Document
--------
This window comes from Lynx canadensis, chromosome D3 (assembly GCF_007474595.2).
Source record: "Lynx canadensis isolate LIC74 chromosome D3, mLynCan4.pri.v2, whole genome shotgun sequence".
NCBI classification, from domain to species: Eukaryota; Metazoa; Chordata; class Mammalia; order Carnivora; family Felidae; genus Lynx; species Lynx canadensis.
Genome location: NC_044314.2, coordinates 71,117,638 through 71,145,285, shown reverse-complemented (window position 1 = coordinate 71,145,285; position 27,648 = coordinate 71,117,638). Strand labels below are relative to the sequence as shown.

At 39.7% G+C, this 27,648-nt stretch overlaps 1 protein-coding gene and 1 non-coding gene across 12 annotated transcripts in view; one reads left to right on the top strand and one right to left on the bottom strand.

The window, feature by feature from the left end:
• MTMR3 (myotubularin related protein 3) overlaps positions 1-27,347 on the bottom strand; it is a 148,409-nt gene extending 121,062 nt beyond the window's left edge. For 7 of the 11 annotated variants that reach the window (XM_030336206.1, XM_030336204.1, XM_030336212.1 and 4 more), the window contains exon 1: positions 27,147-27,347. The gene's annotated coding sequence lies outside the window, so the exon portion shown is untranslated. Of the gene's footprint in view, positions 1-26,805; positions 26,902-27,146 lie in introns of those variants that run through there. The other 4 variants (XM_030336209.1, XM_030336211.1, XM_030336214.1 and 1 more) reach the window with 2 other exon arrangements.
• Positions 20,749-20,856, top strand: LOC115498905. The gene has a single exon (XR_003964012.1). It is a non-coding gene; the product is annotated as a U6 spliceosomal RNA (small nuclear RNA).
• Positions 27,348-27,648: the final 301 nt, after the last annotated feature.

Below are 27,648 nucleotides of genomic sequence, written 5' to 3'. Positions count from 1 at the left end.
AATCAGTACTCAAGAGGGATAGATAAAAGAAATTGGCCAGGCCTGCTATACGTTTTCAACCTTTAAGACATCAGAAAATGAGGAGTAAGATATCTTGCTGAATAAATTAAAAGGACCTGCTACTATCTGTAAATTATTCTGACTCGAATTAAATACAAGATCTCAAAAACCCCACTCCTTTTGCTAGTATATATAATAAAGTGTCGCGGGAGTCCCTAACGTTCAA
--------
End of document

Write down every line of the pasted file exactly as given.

This window comes from Lynx canadensis, chromosome D3 (assembly GCF_007474595.2).
Source record: "Lynx canadensis isolate LIC74 chromosome D3, mLynCan4.pri.v2, whole genome shotgun sequence".
NCBI classification, from domain to species: Eukaryota; Metazoa; Chordata; class Mammalia; order Carnivora; family Felidae; genus Lynx; species Lynx canadensis.
Genome location: NC_044314.2, coordinates 71,117,638 through 71,145,285, shown reverse-complemented (window position 1 = coordinate 71,145,285; position 27,648 = coordinate 71,117,638). Strand labels below are relative to the sequence as shown.

At 39.7% G+C, this 27,648-nt stretch overlaps 1 protein-coding gene and 1 non-coding gene across 12 annotated transcripts in view; one reads left to right on the top strand and one right to left on the bottom strand.

The window, feature by feature from the left end:
• MTMR3 (myotubularin related protein 3) overlaps positions 1-27,347 on the bottom strand; it is a 148,409-nt gene extending 121,062 nt beyond the window's left edge. For 7 of the 11 annotated variants that reach the window (XM_030336206.1, XM_030336204.1, XM_030336212.1 and 4 more), the window contains exon 1: positions 27,147-27,347. The gene's annotated coding sequence lies outside the window, so the exon portion shown is untranslated. Of the gene's footprint in view, positions 1-26,805; positions 26,902-27,146 lie in introns of those variants that run through there. The other 4 variants (XM_030336209.1, XM_030336211.1, XM_030336214.1 and 1 more) reach the window with 2 other exon arrangements.
• Positions 20,749-20,856, top strand: LOC115498905. The gene has a single exon (XR_003964012.1). It is a non-coding gene; the product is annotated as a U6 spliceosomal RNA (small nuclear RNA).
• Positions 27,348-27,648: the final 301 nt, after the last annotated feature.

Below are 27,648 nucleotides of genomic sequence, written 5' to 3'. Positions count from 1 at the left end.
AATCAGTACTCAAGAGGGATAGATAAAAGAAATTGGCCAGGCCTGCTATACGTTTTCAACCTTTAAGACATCAGAAAATGAGGAGTAAGATATCTTGCTGAATAAATTAAAAGGACCTGCTACTATCTGTAAATTATTCTGACTCGAATTAAATACAAGATCTCAAAAACCCCACTCCTTTTGCTAGTATATATAATAAAGTGTCGCGGGAGTCCCTAACGTTCAA